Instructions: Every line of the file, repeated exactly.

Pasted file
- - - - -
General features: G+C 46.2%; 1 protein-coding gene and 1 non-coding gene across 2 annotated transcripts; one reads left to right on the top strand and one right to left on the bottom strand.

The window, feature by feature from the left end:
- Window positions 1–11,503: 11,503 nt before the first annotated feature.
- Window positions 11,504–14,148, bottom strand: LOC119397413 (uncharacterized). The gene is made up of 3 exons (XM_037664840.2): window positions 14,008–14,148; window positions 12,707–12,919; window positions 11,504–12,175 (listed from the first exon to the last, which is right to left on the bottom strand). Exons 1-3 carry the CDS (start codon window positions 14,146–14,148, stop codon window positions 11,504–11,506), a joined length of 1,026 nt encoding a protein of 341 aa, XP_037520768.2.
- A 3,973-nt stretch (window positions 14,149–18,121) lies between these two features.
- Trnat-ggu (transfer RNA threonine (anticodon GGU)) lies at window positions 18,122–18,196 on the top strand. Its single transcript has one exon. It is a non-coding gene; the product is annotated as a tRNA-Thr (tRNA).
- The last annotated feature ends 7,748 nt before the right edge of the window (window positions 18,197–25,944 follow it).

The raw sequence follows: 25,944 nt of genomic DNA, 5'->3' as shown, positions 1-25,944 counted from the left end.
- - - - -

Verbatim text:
General features: G+C 46.2%; 1 protein-coding gene and 1 non-coding gene across 2 annotated transcripts; one reads left to right on the top strand and one right to left on the bottom strand.

The window, feature by feature from the left end:
- Window positions 1–11,503: 11,503 nt before the first annotated feature.
- Window positions 11,504–14,148, bottom strand: LOC119397413 (uncharacterized). The gene is made up of 3 exons (XM_037664840.2): window positions 14,008–14,148; window positions 12,707–12,919; window positions 11,504–12,175 (listed from the first exon to the last, which is right to left on the bottom strand). Exons 1-3 carry the CDS (start codon window positions 14,146–14,148, stop codon window positions 11,504–11,506), a joined length of 1,026 nt encoding a protein of 341 aa, XP_037520768.2.
- A 3,973-nt stretch (window positions 14,149–18,121) lies between these two features.
- Trnat-ggu (transfer RNA threonine (anticodon GGU)) lies at window positions 18,122–18,196 on the top strand. Its single transcript has one exon. It is a non-coding gene; the product is annotated as a tRNA-Thr (tRNA).
- The last annotated feature ends 7,748 nt before the right edge of the window (window positions 18,197–25,944 follow it).

The raw sequence follows: 25,944 nt of genomic DNA, 5'->3' as shown, positions 1-25,944 counted from the left end.